Some bacterial pathogens gain entry and subvert immune detection by surviving intracellularly. Others remain extracellular, but manipulate host pathways from outside. A common strategy employed by both these pathogens is to modulate or subvert the host cellular machinery, by facilitating cytoskeletal rearrangements. This enables internalization, movement, and survival of some intracellular pathogens, while facilitating intimate attachment and anti-phagocytosis of certain extracellular pathogens. Although actin is the major cytoskeletal filament exploited by pathogens, they also manipulate microtubules, microfilaments and septins for survival within the host . Pathogens achieve control over the host cytoskeletal machinery through effector proteins that modulate cellular regulators such as the small Rho-GTPases.
Pathogenic bacteria including Mycobacterium tuberculosis, Legionella pneumophila or Salmonella enterica exploit phagocytosis by professional phagocytes like the macrophages for entry into the host. Following internalization, these bacteria block lysosome fusion to the phagosome, preventing its lysis. The phagosome thus serves as a niche for sustained survival of the pathogen. Apart from entry into the host through phagocytes, bacteria can also enter non-phagocytic cells via zipper and trigger mechanisms (see above Figure).
During zipper entry, bacterial surface proteins interact with host membrane proteins involved in cell-cell or cell-matrix adhesions to strengthen these adhesions, causing the membrane to curve up around the bacteria and close in a zipper-like manner, thus engulfing the bacteria. Examples of pathogenic bacteria that enter host cells by the zipper mechanism include Listeria monocytogenes  and Helicobacter pylori . In the case of Listeria internalization, the internalins InlA and InlB are involved and invoke distinct signaling pathways for internalization of the bacterium by interacting with specific host receptors. InlA interacts with E-cadherin whereas InlB targets the hepatocyte growth factor receptor Met . Following the interaction of InlA with E-cadherin, E-Cadherin is phosphorylated by Src kinase and then ubiquitinated by the ubiquitin ligase Hakai. Similarly, InlB interaction with Met leads to Met autophosphorylation and ubiquitination by the ubiquitin ligase Cbl (reviewed in ). Interestingly both InlA and InlB pathways ultimately recruit the clathrin endocytosis machinery (Dab2, clathrin, dynamin, Hip 1 R, Myo VI), which provides an initial platform for actin polymerization through the recruitment of cortactin and activation of Arp2/3 complex. Then a second wave of actin polymerization is triggered during L. monocytogenes invasion that involves a PI 3-kinase, small GTPases of the Rho family and several actin-binding proteins .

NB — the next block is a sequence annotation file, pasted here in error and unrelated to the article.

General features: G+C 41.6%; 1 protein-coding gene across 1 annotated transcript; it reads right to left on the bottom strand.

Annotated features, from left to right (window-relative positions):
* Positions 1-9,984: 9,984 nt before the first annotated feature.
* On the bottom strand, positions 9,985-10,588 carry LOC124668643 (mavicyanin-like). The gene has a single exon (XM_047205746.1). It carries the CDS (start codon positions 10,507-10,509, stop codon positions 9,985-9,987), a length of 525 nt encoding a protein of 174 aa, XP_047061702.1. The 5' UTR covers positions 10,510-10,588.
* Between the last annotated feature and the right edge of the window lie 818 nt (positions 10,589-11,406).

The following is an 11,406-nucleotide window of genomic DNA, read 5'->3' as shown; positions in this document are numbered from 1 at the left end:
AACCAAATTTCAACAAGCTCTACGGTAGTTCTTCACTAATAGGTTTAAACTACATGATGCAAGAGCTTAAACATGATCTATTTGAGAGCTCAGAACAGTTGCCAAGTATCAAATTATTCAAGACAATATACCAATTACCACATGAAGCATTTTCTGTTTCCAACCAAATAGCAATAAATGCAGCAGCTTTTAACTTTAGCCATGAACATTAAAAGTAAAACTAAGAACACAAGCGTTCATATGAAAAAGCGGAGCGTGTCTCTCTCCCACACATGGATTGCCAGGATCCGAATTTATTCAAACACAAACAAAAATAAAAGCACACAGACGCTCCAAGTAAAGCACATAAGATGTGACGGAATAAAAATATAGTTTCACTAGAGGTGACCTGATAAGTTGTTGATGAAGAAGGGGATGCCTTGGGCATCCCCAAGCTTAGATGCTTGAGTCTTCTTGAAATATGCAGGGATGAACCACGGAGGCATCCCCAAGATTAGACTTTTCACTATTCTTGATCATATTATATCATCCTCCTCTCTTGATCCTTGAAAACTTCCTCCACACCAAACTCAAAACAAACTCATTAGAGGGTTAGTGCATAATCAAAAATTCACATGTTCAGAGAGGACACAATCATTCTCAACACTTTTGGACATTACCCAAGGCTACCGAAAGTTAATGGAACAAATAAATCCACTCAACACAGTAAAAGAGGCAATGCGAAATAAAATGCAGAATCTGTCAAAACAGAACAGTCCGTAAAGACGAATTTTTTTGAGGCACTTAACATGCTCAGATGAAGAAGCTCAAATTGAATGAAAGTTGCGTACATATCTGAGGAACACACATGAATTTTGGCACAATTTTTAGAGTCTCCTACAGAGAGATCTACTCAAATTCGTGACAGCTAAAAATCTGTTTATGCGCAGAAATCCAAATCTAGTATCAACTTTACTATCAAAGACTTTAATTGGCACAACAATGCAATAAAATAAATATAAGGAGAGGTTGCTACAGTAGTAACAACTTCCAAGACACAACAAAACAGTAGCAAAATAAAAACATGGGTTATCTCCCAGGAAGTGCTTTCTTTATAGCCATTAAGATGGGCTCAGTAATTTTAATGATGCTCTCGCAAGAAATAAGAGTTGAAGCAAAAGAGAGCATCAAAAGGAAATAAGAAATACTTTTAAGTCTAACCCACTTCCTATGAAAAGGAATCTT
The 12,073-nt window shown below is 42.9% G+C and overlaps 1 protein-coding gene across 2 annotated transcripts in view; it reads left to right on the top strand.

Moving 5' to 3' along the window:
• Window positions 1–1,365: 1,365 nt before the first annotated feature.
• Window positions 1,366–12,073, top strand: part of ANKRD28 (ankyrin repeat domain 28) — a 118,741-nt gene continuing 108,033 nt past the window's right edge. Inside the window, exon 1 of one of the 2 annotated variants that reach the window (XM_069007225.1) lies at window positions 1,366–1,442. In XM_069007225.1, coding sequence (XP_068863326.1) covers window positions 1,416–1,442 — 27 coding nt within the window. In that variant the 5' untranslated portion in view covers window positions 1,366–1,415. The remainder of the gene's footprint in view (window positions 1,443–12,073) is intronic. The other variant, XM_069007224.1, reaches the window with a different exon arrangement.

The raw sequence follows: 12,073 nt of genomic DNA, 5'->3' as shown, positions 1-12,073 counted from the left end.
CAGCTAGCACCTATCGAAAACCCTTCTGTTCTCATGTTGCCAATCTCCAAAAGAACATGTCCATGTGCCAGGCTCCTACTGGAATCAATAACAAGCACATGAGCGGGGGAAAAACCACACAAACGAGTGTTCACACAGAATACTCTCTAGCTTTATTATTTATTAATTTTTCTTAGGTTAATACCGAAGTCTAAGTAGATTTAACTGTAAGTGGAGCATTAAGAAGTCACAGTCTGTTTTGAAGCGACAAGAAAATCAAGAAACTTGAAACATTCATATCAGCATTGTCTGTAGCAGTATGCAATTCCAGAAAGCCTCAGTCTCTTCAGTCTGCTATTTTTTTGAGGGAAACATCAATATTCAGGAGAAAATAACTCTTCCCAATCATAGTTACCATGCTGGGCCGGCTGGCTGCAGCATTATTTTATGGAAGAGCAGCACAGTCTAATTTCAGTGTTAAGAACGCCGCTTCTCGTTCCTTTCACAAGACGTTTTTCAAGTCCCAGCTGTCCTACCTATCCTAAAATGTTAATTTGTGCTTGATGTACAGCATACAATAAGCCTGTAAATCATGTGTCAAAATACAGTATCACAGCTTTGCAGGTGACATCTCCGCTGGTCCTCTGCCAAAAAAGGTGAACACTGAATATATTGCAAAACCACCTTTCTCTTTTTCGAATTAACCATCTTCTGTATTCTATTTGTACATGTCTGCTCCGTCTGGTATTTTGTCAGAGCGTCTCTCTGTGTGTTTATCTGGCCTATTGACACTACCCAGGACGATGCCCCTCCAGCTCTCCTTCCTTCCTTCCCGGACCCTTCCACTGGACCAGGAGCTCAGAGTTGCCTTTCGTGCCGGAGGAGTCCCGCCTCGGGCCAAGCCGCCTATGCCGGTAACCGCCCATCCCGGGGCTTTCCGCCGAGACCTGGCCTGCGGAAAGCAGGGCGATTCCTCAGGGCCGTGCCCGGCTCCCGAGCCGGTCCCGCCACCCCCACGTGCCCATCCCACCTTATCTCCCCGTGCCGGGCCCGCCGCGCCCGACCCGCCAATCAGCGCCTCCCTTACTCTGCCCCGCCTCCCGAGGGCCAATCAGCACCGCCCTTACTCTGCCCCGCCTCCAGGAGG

In the trigger pathway, bacterial effector proteins activate signaling pathways leading to large scale cytoskeletal rearrangements characterized by membrane ruffles similar to those observed during macropinocytosis. The membrane ruffles extend around the bacteria and fold over, engulfing the bacteria and then fusing back with the membrane. For instance, Salmonella enterica injects the type III secretion system (T3SS) proteins SopE and SopE2 into the host cell, which activate CDC42 and RAC , causing the generation of actin-rich membrane ruffles  .
Viruses exploit different modes of cytoskeletal manipulation for entry into the host cell . For instance, in resting CD4 T cells, the HIV coat protein gp120, viral receptor CD4 and co-receptor CXCR4 activates the Lim kinase signaling pathway, RAC-PAK–LIMK, resulting in actin polymerization, regulated through cofilin polymerization . Viruses are also capable of inducing filopodia in host cells and use them for entry  (Figure).
Intracellular pathogens also manipulate host cytoskeleton for movement and sustained survival within the host. Extracellular pathogens can modulate host cytoskeleton for intimate attachment to the host.
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